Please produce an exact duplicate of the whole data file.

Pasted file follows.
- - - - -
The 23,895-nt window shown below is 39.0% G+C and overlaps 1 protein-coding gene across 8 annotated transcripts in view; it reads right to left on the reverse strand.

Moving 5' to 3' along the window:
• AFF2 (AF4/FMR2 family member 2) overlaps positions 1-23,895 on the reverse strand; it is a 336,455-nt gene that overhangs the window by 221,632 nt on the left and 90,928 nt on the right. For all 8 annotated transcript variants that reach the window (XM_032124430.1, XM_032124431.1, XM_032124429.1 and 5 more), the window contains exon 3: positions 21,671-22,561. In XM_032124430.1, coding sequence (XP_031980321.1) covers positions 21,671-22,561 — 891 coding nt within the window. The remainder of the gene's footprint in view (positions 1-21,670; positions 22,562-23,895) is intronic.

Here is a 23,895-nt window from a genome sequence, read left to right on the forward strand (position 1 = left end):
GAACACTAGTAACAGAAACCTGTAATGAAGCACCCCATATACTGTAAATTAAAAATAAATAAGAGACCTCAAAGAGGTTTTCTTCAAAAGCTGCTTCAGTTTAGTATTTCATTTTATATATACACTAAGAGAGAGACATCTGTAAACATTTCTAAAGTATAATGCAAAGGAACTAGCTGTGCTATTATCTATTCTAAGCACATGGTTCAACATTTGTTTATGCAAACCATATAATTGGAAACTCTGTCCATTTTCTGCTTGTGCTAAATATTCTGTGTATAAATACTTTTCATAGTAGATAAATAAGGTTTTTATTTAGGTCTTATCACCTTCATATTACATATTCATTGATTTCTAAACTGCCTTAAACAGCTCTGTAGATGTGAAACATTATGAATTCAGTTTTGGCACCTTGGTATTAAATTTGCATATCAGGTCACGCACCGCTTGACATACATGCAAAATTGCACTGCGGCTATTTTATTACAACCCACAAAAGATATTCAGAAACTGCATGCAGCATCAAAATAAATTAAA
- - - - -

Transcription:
The 23,895-nt window shown below is 39.0% G+C and overlaps 1 protein-coding gene across 8 annotated transcripts in view; it reads right to left on the reverse strand.

Moving 5' to 3' along the window:
• AFF2 (AF4/FMR2 family member 2) overlaps positions 1-23,895 on the reverse strand; it is a 336,455-nt gene that overhangs the window by 221,632 nt on the left and 90,928 nt on the right. For all 8 annotated transcript variants that reach the window (XM_032124430.1, XM_032124431.1, XM_032124429.1 and 5 more), the window contains exon 3: positions 21,671-22,561. In XM_032124430.1, coding sequence (XP_031980321.1) covers positions 21,671-22,561 — 891 coding nt within the window. The remainder of the gene's footprint in view (positions 1-21,670; positions 22,562-23,895) is intronic.

Here is a 23,895-nt window from a genome sequence, read left to right on the forward strand (position 1 = left end):
GAACACTAGTAACAGAAACCTGTAATGAAGCACCCCATATACTGTAAATTAAAAATAAATAAGAGACCTCAAAGAGGTTTTCTTCAAAAGCTGCTTCAGTTTAGTATTTCATTTTATATATACACTAAGAGAGAGACATCTGTAAACATTTCTAAAGTATAATGCAAAGGAACTAGCTGTGCTATTATCTATTCTAAGCACATGGTTCAACATTTGTTTATGCAAACCATATAATTGGAAACTCTGTCCATTTTCTGCTTGTGCTAAATATTCTGTGTATAAATACTTTTCATAGTAGATAAATAAGGTTTTTATTTAGGTCTTATCACCTTCATATTACATATTCATTGATTTCTAAACTGCCTTAAACAGCTCTGTAGATGTGAAACATTATGAATTCAGTTTTGGCACCTTGGTATTAAATTTGCATATCAGGTCACGCACCGCTTGACATACATGCAAAATTGCACTGCGGCTATTTTATTACAACCCACAAAAGATATTCAGAAACTGCATGCAGCATCAAAATAAATTAAA